The Great Barrier Reef is dying and its condition is actually worse than what many believed. A call for immediate action is imperative to save the world’s largest living structure.
Millions of corals have died, and continue to die, as the Reef suffers the worst coral bleaching in its history. About 93 percent of individual reefs are gone and the others remaining are in poor shape. While previous reports reveal that the Great Barrier Reef is recovering, it appears that the World Heritage Site is actually facing more danger than what people thought.
Dying Great Barrier Reef Needs Help
The organization that is responsible for saving the Great Barrier Reef, GBRMPA, asks for help. A collective effort is needed to save the corals of the Reef and they are asking for everybody’s cooperation in the fight for saving one of the seven wonders of the natural world.
According to David Wachenfeld, director of the organization, the condition of the water near the coast is quite impossible to improve in terms of its quality. Moreover, the coral bleaching that is caused by heightened water temperatures continue to kill coral communities and one major cause of this phenomenon is global warming.
Thus, Wachenfeld calls for everyone’s help – from the communities, governments, and industries – to take part in saving the environment as this issue is much larger than us, and more can actually be affected by it.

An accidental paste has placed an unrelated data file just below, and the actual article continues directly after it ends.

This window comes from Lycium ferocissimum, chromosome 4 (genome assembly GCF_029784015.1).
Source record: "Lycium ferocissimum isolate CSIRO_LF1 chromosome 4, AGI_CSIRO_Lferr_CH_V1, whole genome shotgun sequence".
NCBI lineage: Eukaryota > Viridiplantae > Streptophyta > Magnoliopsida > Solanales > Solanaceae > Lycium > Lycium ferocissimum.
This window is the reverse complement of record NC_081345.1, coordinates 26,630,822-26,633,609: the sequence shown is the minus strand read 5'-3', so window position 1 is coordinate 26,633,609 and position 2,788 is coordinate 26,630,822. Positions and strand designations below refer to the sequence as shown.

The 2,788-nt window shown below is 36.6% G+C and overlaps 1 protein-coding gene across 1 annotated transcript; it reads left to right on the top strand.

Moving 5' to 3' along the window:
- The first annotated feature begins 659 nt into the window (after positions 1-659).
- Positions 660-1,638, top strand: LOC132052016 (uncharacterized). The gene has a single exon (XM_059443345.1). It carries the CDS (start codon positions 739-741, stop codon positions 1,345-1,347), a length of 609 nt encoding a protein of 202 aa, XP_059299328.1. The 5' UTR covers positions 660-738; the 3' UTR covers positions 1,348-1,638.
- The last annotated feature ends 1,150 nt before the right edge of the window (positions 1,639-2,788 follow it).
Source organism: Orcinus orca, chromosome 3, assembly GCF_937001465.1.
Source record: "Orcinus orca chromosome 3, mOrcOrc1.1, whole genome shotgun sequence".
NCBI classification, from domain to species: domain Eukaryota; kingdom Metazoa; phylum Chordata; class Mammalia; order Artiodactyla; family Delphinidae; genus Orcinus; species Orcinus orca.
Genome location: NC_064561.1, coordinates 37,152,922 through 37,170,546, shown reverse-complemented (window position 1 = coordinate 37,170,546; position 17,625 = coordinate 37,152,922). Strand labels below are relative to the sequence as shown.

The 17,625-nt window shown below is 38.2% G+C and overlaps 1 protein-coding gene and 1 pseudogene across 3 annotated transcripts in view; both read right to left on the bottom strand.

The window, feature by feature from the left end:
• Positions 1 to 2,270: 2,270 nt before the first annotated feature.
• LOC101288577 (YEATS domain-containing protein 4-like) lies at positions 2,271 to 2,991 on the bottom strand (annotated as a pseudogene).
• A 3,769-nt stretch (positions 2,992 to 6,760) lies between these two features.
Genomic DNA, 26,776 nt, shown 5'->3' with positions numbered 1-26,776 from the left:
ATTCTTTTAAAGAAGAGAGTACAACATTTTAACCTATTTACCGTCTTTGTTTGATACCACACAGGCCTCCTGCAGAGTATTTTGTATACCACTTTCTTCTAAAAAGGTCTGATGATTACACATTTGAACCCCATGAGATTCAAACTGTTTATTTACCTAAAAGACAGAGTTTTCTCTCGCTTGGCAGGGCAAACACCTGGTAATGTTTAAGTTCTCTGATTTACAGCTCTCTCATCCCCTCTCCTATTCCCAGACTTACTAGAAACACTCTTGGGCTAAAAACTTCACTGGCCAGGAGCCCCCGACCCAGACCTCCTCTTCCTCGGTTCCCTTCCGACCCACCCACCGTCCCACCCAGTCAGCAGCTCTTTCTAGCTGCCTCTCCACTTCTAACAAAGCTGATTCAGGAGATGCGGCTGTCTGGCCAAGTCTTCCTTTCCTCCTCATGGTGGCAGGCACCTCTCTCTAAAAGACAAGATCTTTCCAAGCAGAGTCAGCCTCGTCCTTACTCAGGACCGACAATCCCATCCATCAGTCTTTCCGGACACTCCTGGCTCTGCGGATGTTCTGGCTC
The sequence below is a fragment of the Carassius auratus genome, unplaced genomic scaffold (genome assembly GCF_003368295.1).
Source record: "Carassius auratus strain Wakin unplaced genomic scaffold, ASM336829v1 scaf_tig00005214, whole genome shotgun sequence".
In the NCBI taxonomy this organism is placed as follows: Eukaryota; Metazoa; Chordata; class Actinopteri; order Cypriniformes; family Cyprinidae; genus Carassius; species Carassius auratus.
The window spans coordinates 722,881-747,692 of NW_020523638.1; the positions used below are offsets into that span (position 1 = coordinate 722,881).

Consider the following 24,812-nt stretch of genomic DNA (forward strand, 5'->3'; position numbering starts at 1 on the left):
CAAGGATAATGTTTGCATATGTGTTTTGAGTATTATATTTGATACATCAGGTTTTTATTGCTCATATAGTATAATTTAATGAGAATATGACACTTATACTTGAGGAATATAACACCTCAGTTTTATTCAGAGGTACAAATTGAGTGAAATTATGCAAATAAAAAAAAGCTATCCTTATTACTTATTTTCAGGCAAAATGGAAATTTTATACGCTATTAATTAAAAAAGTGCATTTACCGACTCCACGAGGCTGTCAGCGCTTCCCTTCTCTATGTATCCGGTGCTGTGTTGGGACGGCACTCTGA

United Nations’ Say
The Australian government is now asking United Nations to look at the Great Barrier Reef again for an update on the state of the reef. Last year, the U.N. has announced that the Reef is not in danger; thus the problem will be fixed around five years.
However, many people claimed that the Senator assigned to snorkel and observe the Great Barrier Reef’s state went to areas that were not so damaged. The areas that are under really serious conditions were not visited.
As of now, each form of help, like something as simple as spreading awareness, is much needed in order to save the dying Great Barrier Reef.
Photo source: Flickr